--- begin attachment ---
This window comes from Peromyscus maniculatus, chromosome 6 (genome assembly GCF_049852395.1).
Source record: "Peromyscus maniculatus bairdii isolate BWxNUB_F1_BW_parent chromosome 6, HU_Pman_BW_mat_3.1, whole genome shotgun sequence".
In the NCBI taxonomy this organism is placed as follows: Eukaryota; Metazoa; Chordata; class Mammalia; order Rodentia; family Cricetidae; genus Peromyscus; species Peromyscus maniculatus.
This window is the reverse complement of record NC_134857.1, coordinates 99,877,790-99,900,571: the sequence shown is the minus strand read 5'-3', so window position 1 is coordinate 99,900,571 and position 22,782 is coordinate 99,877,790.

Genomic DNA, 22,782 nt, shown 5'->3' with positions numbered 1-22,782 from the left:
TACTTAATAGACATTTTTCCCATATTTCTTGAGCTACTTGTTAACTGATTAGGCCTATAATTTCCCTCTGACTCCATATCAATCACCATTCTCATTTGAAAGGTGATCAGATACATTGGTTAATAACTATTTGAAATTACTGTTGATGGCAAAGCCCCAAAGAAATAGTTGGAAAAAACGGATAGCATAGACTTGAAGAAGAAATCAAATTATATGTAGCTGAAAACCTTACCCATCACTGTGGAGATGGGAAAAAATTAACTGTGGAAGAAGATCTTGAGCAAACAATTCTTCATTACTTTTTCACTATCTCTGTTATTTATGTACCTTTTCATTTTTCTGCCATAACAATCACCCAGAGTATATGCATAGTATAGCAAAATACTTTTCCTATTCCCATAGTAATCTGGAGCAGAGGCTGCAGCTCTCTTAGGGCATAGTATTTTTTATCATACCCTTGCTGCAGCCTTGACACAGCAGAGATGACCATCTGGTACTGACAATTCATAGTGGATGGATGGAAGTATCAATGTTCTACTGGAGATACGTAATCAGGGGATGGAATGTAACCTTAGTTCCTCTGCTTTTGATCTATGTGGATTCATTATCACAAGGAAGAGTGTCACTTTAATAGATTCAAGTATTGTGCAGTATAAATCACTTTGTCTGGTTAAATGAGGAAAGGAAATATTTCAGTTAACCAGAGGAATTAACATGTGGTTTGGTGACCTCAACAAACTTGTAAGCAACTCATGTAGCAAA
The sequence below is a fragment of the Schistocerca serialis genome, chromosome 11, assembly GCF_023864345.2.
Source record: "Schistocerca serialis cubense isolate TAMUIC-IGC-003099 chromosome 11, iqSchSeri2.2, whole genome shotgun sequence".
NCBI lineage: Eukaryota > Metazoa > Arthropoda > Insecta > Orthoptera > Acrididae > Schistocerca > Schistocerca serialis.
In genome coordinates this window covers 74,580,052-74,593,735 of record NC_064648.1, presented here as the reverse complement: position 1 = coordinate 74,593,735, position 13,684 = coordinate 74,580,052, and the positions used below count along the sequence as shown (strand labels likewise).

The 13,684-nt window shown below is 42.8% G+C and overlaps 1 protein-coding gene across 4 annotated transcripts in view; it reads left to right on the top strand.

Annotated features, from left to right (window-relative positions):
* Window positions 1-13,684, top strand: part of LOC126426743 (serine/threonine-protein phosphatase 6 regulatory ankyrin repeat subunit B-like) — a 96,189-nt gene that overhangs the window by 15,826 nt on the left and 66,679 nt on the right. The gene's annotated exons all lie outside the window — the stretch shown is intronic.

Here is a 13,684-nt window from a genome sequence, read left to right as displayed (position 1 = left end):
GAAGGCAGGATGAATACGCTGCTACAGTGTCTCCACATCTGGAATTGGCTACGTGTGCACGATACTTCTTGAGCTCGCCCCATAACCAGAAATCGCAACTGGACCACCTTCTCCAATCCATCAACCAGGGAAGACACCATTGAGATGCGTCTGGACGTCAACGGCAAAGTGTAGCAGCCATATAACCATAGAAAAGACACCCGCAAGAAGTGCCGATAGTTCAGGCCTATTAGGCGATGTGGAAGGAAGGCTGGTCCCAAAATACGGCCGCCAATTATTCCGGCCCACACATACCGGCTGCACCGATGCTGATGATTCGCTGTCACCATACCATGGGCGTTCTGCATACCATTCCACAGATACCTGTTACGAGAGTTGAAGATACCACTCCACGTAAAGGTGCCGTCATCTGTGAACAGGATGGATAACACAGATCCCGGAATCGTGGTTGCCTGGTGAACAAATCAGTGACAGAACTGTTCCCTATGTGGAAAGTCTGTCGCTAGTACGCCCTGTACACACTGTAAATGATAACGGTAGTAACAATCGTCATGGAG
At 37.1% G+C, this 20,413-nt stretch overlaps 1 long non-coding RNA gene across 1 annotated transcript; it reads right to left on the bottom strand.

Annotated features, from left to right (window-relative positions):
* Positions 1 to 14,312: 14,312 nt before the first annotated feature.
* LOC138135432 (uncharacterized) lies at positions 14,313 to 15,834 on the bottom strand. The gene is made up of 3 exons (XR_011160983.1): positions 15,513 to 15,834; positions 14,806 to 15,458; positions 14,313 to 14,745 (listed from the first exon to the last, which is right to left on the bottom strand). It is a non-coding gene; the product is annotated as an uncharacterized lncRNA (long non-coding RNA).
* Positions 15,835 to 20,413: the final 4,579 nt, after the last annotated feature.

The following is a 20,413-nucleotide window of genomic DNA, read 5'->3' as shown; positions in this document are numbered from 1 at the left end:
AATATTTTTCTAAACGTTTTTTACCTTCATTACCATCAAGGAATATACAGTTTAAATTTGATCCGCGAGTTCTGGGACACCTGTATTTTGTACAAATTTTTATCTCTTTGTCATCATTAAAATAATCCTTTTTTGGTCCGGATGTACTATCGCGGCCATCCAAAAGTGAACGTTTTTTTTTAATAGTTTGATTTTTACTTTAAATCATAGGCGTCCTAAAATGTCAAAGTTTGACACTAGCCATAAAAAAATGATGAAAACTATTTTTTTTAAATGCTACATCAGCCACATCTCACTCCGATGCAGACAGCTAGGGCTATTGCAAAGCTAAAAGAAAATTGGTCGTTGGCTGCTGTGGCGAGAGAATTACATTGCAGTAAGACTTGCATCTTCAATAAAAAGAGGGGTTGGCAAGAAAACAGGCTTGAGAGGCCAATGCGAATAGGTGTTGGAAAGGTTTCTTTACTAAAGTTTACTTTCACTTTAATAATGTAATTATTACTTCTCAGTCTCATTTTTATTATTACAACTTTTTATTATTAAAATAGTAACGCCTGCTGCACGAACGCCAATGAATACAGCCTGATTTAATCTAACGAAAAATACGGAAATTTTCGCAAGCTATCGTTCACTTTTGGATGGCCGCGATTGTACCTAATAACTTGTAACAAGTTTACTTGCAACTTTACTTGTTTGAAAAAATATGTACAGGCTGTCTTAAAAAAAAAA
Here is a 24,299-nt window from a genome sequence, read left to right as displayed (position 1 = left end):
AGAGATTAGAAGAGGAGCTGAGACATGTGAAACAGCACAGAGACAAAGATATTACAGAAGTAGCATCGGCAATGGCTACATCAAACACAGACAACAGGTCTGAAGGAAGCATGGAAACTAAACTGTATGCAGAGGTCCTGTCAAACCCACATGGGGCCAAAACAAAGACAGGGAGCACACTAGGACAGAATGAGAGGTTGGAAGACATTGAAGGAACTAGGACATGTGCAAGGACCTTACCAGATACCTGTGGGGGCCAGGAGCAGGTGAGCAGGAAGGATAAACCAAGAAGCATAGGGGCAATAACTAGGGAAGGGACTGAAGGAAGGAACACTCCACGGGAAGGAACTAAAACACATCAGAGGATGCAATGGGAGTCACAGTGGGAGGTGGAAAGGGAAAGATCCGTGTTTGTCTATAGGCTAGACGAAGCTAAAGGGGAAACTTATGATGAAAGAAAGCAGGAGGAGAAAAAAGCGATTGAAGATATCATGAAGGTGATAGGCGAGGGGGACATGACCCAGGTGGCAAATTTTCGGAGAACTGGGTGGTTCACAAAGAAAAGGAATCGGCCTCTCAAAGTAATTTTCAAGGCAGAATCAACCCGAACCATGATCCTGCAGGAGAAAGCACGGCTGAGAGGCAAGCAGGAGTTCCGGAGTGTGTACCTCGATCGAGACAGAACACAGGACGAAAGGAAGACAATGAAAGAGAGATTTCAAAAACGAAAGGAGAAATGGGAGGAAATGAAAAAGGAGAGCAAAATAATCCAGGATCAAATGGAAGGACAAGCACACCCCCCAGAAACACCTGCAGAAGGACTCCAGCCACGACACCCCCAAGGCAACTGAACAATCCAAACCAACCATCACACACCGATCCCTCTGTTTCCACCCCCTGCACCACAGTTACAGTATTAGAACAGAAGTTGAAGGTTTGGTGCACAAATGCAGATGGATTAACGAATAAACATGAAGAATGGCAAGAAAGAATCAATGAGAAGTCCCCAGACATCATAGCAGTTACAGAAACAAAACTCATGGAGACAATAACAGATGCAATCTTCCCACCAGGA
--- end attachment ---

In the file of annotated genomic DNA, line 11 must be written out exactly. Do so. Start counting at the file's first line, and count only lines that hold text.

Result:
The 13,684-nt window shown below is 42.8% G+C and overlaps 1 protein-coding gene across 4 annotated transcripts in view; it reads left to right on the top strand.